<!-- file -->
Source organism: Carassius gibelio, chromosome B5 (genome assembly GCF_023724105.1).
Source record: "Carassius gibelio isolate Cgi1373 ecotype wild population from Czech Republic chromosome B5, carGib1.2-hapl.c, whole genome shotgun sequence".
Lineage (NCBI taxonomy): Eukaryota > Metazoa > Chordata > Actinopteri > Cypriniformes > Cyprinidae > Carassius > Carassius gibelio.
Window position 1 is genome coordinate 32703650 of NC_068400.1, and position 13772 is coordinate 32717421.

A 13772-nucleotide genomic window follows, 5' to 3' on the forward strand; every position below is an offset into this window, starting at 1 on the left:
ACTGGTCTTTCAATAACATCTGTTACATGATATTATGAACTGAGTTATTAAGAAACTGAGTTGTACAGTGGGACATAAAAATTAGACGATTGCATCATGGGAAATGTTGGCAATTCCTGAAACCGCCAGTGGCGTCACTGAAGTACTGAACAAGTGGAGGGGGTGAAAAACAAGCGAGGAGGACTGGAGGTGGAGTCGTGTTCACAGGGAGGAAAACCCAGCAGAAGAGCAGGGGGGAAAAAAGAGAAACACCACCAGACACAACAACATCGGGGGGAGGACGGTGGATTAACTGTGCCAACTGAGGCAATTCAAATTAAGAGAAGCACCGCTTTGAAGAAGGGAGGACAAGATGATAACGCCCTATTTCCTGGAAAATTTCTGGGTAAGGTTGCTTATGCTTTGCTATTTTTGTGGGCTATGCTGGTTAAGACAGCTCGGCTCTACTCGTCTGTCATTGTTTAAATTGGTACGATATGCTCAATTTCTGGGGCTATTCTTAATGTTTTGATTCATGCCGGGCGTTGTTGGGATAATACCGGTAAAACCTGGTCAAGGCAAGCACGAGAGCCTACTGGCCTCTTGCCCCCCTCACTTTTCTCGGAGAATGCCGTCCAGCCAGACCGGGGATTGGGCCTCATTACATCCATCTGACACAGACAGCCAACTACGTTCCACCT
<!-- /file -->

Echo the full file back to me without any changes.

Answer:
Source organism: Carassius gibelio, chromosome B5 (genome assembly GCF_023724105.1).
Source record: "Carassius gibelio isolate Cgi1373 ecotype wild population from Czech Republic chromosome B5, carGib1.2-hapl.c, whole genome shotgun sequence".
Lineage (NCBI taxonomy): Eukaryota > Metazoa > Chordata > Actinopteri > Cypriniformes > Cyprinidae > Carassius > Carassius gibelio.
Window position 1 is genome coordinate 32703650 of NC_068400.1, and position 13772 is coordinate 32717421.

A 13772-nucleotide genomic window follows, 5' to 3' on the forward strand; every position below is an offset into this window, starting at 1 on the left:
ACTGGTCTTTCAATAACATCTGTTACATGATATTATGAACTGAGTTATTAAGAAACTGAGTTGTACAGTGGGACATAAAAATTAGACGATTGCATCATGGGAAATGTTGGCAATTCCTGAAACCGCCAGTGGCGTCACTGAAGTACTGAACAAGTGGAGGGGGTGAAAAACAAGCGAGGAGGACTGGAGGTGGAGTCGTGTTCACAGGGAGGAAAACCCAGCAGAAGAGCAGGGGGGAAAAAAGAGAAACACCACCAGACACAACAACATCGGGGGGAGGACGGTGGATTAACTGTGCCAACTGAGGCAATTCAAATTAAGAGAAGCACCGCTTTGAAGAAGGGAGGACAAGATGATAACGCCCTATTTCCTGGAAAATTTCTGGGTAAGGTTGCTTATGCTTTGCTATTTTTGTGGGCTATGCTGGTTAAGACAGCTCGGCTCTACTCGTCTGTCATTGTTTAAATTGGTACGATATGCTCAATTTCTGGGGCTATTCTTAATGTTTTGATTCATGCCGGGCGTTGTTGGGATAATACCGGTAAAACCTGGTCAAGGCAAGCACGAGAGCCTACTGGCCTCTTGCCCCCCTCACTTTTCTCGGAGAATGCCGTCCAGCCAGACCGGGGATTGGGCCTCATTACATCCATCTGACACAGACAGCCAACTACGTTCCACCT